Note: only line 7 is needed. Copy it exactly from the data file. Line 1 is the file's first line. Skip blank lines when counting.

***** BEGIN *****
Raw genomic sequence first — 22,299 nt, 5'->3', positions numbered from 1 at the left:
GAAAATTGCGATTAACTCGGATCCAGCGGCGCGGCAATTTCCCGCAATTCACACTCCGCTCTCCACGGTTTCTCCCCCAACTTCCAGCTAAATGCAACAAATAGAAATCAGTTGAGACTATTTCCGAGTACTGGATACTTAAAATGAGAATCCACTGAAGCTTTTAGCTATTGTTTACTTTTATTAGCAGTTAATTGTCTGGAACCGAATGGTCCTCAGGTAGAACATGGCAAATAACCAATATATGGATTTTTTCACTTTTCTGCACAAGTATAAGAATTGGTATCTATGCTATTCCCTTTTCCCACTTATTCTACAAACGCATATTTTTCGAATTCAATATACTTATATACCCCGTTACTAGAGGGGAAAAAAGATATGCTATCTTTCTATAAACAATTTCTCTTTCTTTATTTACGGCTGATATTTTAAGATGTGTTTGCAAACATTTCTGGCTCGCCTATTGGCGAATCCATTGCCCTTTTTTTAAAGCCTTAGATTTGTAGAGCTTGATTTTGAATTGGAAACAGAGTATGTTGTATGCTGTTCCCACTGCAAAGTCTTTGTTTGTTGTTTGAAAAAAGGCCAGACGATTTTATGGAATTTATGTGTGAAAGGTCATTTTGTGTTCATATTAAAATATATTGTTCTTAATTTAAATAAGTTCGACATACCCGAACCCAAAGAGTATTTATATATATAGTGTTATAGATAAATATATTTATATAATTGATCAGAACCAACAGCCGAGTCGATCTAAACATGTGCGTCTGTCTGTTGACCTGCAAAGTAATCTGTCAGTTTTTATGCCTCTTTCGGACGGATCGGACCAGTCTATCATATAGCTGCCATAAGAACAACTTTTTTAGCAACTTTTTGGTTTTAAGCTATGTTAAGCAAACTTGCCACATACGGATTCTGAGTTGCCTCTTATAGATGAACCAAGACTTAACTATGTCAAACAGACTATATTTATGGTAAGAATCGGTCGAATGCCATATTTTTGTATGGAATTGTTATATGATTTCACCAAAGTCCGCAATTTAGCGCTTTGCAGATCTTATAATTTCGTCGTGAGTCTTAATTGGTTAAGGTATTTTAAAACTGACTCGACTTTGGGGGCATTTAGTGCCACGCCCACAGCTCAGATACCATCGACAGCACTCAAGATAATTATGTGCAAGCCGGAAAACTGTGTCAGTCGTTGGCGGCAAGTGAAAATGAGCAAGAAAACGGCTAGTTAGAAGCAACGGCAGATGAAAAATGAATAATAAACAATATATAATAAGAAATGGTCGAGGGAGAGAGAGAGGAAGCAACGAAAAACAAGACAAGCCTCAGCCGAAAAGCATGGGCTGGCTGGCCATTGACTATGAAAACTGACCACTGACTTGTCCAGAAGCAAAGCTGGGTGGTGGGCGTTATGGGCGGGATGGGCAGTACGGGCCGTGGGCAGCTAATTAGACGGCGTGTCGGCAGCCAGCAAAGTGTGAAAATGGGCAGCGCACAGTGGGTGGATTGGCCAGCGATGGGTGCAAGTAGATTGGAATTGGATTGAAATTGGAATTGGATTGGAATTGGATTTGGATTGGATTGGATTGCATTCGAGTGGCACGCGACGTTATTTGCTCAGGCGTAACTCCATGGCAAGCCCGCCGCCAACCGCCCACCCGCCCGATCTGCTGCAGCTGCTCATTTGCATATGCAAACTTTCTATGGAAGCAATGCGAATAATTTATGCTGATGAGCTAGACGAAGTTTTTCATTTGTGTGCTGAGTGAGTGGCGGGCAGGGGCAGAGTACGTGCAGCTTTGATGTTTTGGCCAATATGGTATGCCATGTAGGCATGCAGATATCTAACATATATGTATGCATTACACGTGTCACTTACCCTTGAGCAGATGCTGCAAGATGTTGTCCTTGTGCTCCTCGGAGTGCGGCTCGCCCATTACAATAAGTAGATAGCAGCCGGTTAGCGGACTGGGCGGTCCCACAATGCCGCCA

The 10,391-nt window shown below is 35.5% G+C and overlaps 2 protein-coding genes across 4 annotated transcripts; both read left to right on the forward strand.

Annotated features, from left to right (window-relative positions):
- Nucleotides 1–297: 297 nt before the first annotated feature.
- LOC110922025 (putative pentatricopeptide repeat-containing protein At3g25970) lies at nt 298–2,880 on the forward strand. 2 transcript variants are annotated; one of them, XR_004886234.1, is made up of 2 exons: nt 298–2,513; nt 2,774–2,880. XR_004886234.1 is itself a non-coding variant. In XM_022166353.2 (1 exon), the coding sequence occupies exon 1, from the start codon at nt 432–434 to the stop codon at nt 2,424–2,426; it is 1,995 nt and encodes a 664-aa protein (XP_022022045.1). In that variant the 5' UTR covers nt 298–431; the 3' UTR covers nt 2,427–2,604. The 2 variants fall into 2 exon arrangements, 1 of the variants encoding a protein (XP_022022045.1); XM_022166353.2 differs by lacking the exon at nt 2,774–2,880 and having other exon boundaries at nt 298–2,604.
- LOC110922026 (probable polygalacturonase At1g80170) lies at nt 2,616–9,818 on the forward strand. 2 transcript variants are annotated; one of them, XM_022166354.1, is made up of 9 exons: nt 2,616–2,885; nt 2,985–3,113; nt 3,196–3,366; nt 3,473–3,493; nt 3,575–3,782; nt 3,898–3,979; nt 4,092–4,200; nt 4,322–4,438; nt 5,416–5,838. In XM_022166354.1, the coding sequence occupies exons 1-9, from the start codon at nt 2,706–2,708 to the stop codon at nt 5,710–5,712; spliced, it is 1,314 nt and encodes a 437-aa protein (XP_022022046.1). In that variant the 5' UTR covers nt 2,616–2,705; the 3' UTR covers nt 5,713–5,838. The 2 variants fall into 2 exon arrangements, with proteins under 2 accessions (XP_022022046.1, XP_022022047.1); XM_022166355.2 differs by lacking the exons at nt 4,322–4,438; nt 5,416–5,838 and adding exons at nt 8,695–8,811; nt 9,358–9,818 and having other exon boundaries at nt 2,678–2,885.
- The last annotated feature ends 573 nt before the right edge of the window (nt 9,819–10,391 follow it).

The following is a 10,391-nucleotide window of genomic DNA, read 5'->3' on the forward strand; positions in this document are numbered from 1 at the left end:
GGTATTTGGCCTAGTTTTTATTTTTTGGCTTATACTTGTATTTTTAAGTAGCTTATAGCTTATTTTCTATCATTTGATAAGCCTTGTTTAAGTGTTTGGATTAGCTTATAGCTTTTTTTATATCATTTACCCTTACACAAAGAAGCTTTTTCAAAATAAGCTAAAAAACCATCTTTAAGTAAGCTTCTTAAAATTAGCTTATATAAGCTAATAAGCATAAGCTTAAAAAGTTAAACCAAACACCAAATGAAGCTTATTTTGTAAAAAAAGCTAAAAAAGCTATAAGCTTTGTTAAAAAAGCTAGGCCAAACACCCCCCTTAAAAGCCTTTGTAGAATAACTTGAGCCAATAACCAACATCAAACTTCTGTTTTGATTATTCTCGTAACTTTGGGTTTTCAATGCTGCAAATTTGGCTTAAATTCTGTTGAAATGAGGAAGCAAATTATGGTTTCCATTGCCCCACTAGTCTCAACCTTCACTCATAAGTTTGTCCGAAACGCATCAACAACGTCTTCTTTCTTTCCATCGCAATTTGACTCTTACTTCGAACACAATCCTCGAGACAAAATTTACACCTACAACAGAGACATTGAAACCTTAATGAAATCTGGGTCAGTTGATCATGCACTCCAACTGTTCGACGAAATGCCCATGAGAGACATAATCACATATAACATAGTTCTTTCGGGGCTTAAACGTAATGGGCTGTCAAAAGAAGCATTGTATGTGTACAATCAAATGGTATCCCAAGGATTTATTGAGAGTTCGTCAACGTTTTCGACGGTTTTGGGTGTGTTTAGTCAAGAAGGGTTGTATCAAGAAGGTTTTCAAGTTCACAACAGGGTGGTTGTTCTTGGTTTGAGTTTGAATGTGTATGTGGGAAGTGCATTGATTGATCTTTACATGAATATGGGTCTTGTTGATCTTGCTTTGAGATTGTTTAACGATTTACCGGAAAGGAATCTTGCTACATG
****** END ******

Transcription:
- LOC110922026 (probable polygalacturonase At1g80170) lies at nt 2,616–9,818 on the forward strand. 2 transcript variants are annotated; one of them, XM_022166354.1, is made up of 9 exons: nt 2,616–2,885; nt 2,985–3,113; nt 3,196–3,366; nt 3,473–3,493; nt 3,575–3,782; nt 3,898–3,979; nt 4,092–4,200; nt 4,322–4,438; nt 5,416–5,838. In XM_022166354.1, the coding sequence occupies exons 1-9, from the start codon at nt 2,706–2,708 to the stop codon at nt 5,710–5,712; spliced, it is 1,314 nt and encodes a 437-aa protein (XP_022022046.1). In that variant the 5' UTR covers nt 2,616–2,705; the 3' UTR covers nt 5,713–5,838. The 2 variants fall into 2 exon arrangements, with proteins under 2 accessions (XP_022022046.1, XP_022022047.1); XM_022166355.2 differs by lacking the exons at nt 4,322–4,438; nt 5,416–5,838 and adding exons at nt 8,695–8,811; nt 9,358–9,818 and having other exon boundaries at nt 2,678–2,885.